Studies show that stress affects the pre-frontal cortex of the brain. This area of the brain is responsible for regulating thoughts, and goal-directed actions. It helps us to plan ahead, make good choices and exert willpower. However, the pre-frontal cortex doesn’t function properly when we are under stress!
Why is this? Well, it’s because the brain redirects all its resources away from conscious decision-making, and reverts to all of our well-established routines and habits. This is to save energy, while it’s dealing with the stressful situation. It takes less energy for us to function on autopilot. It also means that we are more likely to behave impulsively, and make poor food choices during these times, unfortunately.
Can Stress Slow Down my Weight Loss?
A group of obese adults took part in an 8-week long study to determine whether managing stress levels helps to improve weight loss. The results showed that the participants in the intervention group, who had attended a stress management programme that included breathing techniques, progressive relaxation and guided visualisation, achieved a significantly larger reduction in their BMI compared to the control group. The intervention group also had better depression and anxiety scores afterwards.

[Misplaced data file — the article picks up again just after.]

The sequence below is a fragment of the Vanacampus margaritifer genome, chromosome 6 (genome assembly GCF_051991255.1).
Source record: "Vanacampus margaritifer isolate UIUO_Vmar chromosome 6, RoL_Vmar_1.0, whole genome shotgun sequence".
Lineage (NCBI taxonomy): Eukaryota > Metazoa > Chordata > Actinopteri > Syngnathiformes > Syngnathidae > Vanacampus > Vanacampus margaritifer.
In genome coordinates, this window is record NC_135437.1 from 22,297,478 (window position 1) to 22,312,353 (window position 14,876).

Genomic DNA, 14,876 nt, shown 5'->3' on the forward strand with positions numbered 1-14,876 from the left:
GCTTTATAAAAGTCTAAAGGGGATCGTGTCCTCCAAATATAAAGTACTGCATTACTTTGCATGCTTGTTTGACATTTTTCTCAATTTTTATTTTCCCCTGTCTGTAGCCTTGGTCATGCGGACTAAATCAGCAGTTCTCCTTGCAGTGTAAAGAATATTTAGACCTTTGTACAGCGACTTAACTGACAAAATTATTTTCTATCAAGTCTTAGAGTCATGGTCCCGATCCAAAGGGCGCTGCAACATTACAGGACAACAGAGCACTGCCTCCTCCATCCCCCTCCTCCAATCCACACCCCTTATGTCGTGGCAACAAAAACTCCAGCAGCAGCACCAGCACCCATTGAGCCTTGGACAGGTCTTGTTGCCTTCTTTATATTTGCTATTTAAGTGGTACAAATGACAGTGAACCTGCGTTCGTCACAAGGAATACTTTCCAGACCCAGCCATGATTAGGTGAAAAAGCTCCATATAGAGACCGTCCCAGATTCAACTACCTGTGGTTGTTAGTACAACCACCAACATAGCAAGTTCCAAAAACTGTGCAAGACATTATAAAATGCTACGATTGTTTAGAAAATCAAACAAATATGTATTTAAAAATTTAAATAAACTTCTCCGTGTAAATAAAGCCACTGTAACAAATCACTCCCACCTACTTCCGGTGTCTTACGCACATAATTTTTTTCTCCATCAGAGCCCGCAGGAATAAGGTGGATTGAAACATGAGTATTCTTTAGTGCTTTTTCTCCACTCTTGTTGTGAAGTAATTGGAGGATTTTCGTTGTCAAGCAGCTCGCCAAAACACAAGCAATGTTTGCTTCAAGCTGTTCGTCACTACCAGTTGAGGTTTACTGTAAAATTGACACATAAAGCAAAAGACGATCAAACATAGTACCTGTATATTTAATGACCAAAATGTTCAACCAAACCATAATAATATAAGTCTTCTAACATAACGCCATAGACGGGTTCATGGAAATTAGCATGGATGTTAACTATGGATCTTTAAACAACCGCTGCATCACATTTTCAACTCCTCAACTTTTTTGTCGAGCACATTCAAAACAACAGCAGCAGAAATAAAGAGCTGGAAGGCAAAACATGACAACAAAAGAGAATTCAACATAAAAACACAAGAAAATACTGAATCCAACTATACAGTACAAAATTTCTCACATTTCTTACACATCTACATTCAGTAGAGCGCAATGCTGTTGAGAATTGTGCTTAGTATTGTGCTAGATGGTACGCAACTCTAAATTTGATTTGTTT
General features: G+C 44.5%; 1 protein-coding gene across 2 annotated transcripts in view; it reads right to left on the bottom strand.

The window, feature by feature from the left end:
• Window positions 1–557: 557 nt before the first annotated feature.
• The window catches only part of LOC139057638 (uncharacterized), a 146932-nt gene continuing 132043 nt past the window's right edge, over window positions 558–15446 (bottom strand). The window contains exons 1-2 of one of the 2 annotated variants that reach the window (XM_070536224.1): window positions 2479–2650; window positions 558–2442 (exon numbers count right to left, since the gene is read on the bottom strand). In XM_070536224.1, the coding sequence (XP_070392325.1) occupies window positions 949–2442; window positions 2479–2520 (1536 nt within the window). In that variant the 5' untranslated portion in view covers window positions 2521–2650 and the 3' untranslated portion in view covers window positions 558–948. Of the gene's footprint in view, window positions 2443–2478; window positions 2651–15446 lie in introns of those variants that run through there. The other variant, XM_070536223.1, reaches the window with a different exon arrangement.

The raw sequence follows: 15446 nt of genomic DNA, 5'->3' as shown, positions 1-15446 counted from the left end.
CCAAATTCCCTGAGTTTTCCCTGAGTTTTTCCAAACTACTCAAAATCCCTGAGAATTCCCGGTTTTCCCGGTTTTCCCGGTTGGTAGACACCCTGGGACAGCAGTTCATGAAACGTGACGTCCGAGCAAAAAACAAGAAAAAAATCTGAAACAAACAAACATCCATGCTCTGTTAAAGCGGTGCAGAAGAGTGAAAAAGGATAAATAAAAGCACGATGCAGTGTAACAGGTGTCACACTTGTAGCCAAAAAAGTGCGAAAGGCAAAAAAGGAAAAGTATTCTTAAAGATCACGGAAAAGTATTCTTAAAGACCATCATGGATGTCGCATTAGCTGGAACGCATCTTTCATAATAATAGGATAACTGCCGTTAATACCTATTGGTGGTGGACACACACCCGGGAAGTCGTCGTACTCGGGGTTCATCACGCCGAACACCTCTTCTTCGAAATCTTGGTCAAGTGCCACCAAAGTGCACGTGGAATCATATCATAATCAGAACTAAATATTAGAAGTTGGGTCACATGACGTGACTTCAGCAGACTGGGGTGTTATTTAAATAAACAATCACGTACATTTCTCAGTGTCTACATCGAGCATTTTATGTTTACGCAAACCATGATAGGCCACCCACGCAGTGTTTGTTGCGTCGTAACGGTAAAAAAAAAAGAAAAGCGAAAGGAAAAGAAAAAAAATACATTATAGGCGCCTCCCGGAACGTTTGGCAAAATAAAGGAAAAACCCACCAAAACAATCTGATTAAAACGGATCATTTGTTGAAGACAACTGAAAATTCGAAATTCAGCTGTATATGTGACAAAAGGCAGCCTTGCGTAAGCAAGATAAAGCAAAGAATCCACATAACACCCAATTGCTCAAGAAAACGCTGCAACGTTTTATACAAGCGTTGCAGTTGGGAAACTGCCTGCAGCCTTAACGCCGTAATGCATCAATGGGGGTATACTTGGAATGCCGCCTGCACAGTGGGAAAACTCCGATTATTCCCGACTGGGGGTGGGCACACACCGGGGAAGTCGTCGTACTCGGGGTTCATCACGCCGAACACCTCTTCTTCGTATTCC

The clinical evidence is clear: chronic stress definitely leads to weight gain, and increased belly fat. It also makes it harder for overweight people to reduce their weight and fat stores. Hypnosis and meditation are widely accepted as a beneficial way to alleviate stress. So, if you manage your stress levels, and use techniques to reduce your stress as much as you possibly can, it will definitely help you to progress along your weight-loss journey more easily.
Can Stress Slow Down My Weight Loss?
We have also found similar results from our clients’ experiences regarding stress and their weight. When people are in the right frame of mind, their weight loss always seems to happen easily, but during particularly stressful times they often struggle to either keep losing, or maintaining their weight. Then, as soon as the stressful period has passed, the weight loss returns. Please also check out our page: “How you can be a weight-loss success story”
Good Stress and Bad Stress – The Bottom Line
In the pursuit of weight loss, it’s crucial to understand the intricate relationship between stress and our physical well-being. Research has unequivocally shown that stress, when chronic and prolonged, is a formidable obstacle to shedding unwanted pounds. It can not only impede weight loss but, alarmingly, contribute to weight gain. Cortisol, the “stress hormone,” is a key player in this detrimental dance, promoting the accumulation of abdominal fat and encouraging the consumption of unhealthy, comfort foods.
Not all stress is harmful, though. Short bursts of stress are natural and even beneficial, keeping us alert and responsive in challenging situations. This “good stress” arises during exciting experiences and can be motivating. However, when stress becomes a constant companion, it takes a toll on our health, causing a cascade of issues, including obesity.